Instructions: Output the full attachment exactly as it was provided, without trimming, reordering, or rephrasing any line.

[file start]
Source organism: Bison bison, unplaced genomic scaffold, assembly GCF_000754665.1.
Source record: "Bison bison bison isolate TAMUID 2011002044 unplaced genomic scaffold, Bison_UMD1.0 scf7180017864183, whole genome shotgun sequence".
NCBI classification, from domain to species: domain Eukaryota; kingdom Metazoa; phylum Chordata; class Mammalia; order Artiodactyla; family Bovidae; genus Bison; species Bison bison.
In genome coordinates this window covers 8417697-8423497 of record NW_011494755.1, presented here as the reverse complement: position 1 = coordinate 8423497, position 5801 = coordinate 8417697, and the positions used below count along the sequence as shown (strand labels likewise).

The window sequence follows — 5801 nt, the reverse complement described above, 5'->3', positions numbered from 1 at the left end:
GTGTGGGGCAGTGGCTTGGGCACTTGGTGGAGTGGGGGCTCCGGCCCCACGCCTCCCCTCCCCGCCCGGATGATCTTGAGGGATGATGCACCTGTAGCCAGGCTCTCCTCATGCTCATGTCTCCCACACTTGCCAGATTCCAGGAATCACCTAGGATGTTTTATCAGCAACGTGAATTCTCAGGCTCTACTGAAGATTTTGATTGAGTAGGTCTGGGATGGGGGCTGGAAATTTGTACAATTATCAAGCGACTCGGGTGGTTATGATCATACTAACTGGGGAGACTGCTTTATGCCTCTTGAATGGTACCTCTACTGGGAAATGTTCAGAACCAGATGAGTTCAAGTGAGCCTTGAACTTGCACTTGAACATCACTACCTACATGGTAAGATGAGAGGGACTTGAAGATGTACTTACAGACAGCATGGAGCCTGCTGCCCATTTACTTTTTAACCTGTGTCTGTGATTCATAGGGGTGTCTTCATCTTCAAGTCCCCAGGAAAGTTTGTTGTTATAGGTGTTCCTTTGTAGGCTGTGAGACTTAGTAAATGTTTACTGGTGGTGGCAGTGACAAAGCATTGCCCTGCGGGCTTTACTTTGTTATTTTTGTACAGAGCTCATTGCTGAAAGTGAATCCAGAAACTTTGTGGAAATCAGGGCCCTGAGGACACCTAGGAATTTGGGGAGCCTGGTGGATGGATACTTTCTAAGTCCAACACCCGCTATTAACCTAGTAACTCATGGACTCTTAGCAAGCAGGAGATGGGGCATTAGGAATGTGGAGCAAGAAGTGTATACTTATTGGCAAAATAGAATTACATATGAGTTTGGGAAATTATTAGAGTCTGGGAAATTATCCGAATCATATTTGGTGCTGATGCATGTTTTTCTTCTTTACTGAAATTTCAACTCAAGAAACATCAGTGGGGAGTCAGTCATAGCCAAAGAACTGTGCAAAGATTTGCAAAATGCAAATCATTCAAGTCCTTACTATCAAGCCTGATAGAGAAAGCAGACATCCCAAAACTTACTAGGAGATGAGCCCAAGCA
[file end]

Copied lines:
Source organism: Bison bison, unplaced genomic scaffold, assembly GCF_000754665.1.
Source record: "Bison bison bison isolate TAMUID 2011002044 unplaced genomic scaffold, Bison_UMD1.0 scf7180017864183, whole genome shotgun sequence".
NCBI classification, from domain to species: domain Eukaryota; kingdom Metazoa; phylum Chordata; class Mammalia; order Artiodactyla; family Bovidae; genus Bison; species Bison bison.
In genome coordinates this window covers 8417697-8423497 of record NW_011494755.1, presented here as the reverse complement: position 1 = coordinate 8423497, position 5801 = coordinate 8417697, and the positions used below count along the sequence as shown (strand labels likewise).

The window sequence follows — 5801 nt, the reverse complement described above, 5'->3', positions numbered from 1 at the left end:
GTGTGGGGCAGTGGCTTGGGCACTTGGTGGAGTGGGGGCTCCGGCCCCACGCCTCCCCTCCCCGCCCGGATGATCTTGAGGGATGATGCACCTGTAGCCAGGCTCTCCTCATGCTCATGTCTCCCACACTTGCCAGATTCCAGGAATCACCTAGGATGTTTTATCAGCAACGTGAATTCTCAGGCTCTACTGAAGATTTTGATTGAGTAGGTCTGGGATGGGGGCTGGAAATTTGTACAATTATCAAGCGACTCGGGTGGTTATGATCATACTAACTGGGGAGACTGCTTTATGCCTCTTGAATGGTACCTCTACTGGGAAATGTTCAGAACCAGATGAGTTCAAGTGAGCCTTGAACTTGCACTTGAACATCACTACCTACATGGTAAGATGAGAGGGACTTGAAGATGTACTTACAGACAGCATGGAGCCTGCTGCCCATTTACTTTTTAACCTGTGTCTGTGATTCATAGGGGTGTCTTCATCTTCAAGTCCCCAGGAAAGTTTGTTGTTATAGGTGTTCCTTTGTAGGCTGTGAGACTTAGTAAATGTTTACTGGTGGTGGCAGTGACAAAGCATTGCCCTGCGGGCTTTACTTTGTTATTTTTGTACAGAGCTCATTGCTGAAAGTGAATCCAGAAACTTTGTGGAAATCAGGGCCCTGAGGACACCTAGGAATTTGGGGAGCCTGGTGGATGGATACTTTCTAAGTCCAACACCCGCTATTAACCTAGTAACTCATGGACTCTTAGCAAGCAGGAGATGGGGCATTAGGAATGTGGAGCAAGAAGTGTATACTTATTGGCAAAATAGAATTACATATGAGTTTGGGAAATTATTAGAGTCTGGGAAATTATCCGAATCATATTTGGTGCTGATGCATGTTTTTCTTCTTTACTGAAATTTCAACTCAAGAAACATCAGTGGGGAGTCAGTCATAGCCAAAGAACTGTGCAAAGATTTGCAAAATGCAAATCATTCAAGTCCTTACTATCAAGCCTGATAGAGAAAGCAGACATCCCAAAACTTACTAGGAGATGAGCCCAAGCA